'Stolen, Abandoned, & Abused'

This bicycle was found on display at Veterans Memorial Park in downtown Napa on June 26. The sign below it read: 'Stolen, Abandoned, & Abused - Help me find my owner! Call: Napa PD  257-9223." The bike was later booked into the police department as "found property."

Two years ago, Napa residents experienced a rash of bicycle thefts – thefts from outside of schools, business and even backyards. But, for unknown reasons, since then, the number of reported bike thefts has decreased significantly.

Between 2016 and 2017, about 140 bikes had been reported stolen, Napa Police Lt. Chase Haag said last week. Between 2017 and 2018, about 71 bikes had been reported stolen.

Bicycle thefts are more common in the city of Napa than in other parts of the county, statistics show. In two years, the Napa County Sheriff’s Office has had seven bikes reported stolen, nearly half of which occurred by county buildings in downtown Napa, Capt. Jon Crawford said recently.

The Napa County District Attorney Office does file charges for bicycle thefts, but the cases don’t come too often, maybe a few times a month, Assistant District Attorney Paul Gero said.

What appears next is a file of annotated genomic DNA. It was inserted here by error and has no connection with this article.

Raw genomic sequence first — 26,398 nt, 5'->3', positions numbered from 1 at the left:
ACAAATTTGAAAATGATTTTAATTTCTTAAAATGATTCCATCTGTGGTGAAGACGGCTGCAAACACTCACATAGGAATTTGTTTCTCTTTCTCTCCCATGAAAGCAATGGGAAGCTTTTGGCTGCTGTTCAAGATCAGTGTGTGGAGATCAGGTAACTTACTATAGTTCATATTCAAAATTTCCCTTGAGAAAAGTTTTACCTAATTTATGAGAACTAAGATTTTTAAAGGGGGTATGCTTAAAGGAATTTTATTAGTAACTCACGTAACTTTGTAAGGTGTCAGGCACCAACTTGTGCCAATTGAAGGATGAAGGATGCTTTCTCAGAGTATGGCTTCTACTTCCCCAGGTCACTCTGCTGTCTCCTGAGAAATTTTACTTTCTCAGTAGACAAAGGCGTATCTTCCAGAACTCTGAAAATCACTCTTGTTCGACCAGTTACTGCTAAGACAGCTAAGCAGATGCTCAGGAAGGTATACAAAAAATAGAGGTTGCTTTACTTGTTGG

Patrick Band, executive director of the Napa County Bicycle Coalition, said that bicycle thefts seem to be opportunistic crimes. During the rash of thefts in 2016, Band recommended that bikes be locked to solid objects like a rack, sign post or mature tree in busy, highly visible areas.

He also said that cable locks are basically “useless” against thieves who may be carrying heavy-duty bolt cutters or battery- powered grinders. Instead, he said, opt for U-style or chain locks.

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Maria Sestito is the former Napa Valley Register public safety reporter. She now writes for the Register as a freelancer.